Is Imperial Margarine Vegan?

Is Imperial Margarine Vegan?

Imperial is a brand that puts out a popular buttery-tasting spread. It’s not technically considered margarine (more on that later). While most folks know that margarine and butter-like spreads are derived from plant oils, fewer seem to be aware that many can still contain dairy derivatives. So, congratulations on being astute enough to do your research.

Is it vegan? No, Imperial margarine is not vegan. While it contains vegetable oils instead of milk fat, it also lists whey in the ingredients.1 Whey is a protein that’s only found in milk, so it’s always dairy-based and thus always non-vegan.

What we’ll do here is look at the various reasons Imperial margarine is unsuitable for 100% plant-based eaters.

Why Imperial Margarine Is Non-Vegan

The ingredients include:1

  • Vegetable Oil (Soybean, Palm, and Palm Kernel Oils)
  • Water, Salt
  • Whey (Milk)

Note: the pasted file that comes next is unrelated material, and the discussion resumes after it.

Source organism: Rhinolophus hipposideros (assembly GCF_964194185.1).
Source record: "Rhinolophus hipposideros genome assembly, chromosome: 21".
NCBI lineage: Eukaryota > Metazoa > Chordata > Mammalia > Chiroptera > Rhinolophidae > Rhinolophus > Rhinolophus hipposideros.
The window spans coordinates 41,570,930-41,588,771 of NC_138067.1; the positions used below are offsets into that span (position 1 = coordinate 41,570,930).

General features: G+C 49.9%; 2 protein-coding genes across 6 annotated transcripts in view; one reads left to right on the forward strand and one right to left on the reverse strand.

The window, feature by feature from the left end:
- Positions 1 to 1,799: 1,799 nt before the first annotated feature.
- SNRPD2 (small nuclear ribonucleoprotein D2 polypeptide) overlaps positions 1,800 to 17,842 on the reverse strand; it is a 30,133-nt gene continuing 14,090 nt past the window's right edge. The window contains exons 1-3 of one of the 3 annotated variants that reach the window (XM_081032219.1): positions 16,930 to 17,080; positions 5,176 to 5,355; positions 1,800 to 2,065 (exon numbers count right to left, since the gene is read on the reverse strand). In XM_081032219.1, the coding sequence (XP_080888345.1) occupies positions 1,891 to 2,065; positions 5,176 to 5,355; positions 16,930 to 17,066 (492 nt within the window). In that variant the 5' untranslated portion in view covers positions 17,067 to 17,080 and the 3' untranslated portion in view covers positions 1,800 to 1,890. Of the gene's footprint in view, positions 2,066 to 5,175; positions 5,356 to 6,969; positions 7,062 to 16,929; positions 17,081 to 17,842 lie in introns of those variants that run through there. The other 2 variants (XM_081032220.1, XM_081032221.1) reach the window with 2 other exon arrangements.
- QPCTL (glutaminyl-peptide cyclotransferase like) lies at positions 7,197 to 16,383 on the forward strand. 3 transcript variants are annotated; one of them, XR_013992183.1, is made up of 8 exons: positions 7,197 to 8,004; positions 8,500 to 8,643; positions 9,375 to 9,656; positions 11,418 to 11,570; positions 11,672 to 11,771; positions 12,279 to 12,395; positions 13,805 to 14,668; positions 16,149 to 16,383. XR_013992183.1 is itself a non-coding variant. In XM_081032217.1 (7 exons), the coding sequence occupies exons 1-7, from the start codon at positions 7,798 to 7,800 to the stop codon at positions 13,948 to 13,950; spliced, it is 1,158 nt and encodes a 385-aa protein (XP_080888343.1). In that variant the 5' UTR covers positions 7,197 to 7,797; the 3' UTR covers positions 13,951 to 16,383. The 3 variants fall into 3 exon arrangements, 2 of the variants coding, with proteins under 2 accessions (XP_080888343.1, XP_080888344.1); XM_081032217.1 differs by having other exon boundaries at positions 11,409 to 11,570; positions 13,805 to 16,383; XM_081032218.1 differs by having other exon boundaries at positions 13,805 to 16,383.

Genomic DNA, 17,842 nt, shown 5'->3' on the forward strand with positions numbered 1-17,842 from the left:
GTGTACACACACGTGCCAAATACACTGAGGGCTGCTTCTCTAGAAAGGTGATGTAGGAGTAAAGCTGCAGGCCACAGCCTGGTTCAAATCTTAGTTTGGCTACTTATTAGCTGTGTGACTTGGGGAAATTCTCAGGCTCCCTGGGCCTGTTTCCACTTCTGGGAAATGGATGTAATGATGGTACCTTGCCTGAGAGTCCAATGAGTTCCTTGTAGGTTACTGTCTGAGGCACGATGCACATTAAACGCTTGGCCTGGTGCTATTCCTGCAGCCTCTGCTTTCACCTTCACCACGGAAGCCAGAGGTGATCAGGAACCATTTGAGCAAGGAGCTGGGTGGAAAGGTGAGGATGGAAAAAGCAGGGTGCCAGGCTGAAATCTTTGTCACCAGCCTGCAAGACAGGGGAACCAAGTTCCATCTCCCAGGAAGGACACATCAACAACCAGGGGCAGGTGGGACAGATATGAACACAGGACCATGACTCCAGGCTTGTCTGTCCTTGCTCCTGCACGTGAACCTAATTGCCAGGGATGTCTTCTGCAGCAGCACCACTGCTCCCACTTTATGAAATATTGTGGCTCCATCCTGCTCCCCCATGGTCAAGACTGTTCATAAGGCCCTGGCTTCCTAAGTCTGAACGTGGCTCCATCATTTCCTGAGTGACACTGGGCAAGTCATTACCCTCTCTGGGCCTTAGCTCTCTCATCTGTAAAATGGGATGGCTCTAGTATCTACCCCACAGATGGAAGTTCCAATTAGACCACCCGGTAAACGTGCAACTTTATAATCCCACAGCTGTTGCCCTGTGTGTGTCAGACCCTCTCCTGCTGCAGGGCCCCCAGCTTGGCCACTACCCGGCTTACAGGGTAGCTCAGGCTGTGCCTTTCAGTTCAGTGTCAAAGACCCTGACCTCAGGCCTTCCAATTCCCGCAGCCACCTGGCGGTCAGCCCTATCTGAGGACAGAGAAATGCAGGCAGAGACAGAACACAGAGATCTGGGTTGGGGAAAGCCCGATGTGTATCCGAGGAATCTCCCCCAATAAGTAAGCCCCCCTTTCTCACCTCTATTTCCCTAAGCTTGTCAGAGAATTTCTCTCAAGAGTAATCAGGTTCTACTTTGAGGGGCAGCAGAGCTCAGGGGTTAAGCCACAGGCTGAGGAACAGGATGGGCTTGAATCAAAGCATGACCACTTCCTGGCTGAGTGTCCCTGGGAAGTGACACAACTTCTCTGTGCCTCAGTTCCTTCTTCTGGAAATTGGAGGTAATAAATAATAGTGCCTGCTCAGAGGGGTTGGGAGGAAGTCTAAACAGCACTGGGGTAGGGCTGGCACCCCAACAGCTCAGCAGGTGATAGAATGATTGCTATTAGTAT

• Emulsifiers (Mono- and Diglycerides, Soy Lecithin)
  • Potassium Sorbate and Calcium Disodium EDTA (to Protect Quality)
  • Citric Acid
  • Artificial Flavor
  • Vitamin A Palmitate (Fortification) and Beta Carotene (for Color)

So, if manufacturers went through the trouble of making a plant-based butter substitute, why on earth would they go ahead and throw in milk products?

Well, it turns out milk has several useful properties to contribute when it comes to making processed food products.

For example, the milk sugar, lactose, is used in bread products because it browns baked goods. It’s also used for this reason to manufacture confectionery and frozen desserts.

On that note, lactose is apparently found in some margarine, though I’ve yet to run across it myself.2

The two main proteins in milk are casein and whey, which make up 80% and 20% of the proteins in milk, respectively.3

These two proteins are commonly added to processed foods to improve their nutritive value. Both whey and casein contribute to emulsifying and stabilizing ingredients, while whey helps with texture and gelling.4,5

Overall, milk is used in the food industry to boost protein content, mixing ability, moisture, foaming, flavor, and texture.4

Don’t get me wrong, not all margarine and butter-like spreads contain dairy products. In fact, I’d say margarine is characteristically vegan-friendly. I.e. most of the labels I run across these days don’t contain dairy in any form.

That’s just my own personal experience—I don’t have any stats on that.

But, you will run across dairy in butter-like spreads from time to time and Imperial is one such example.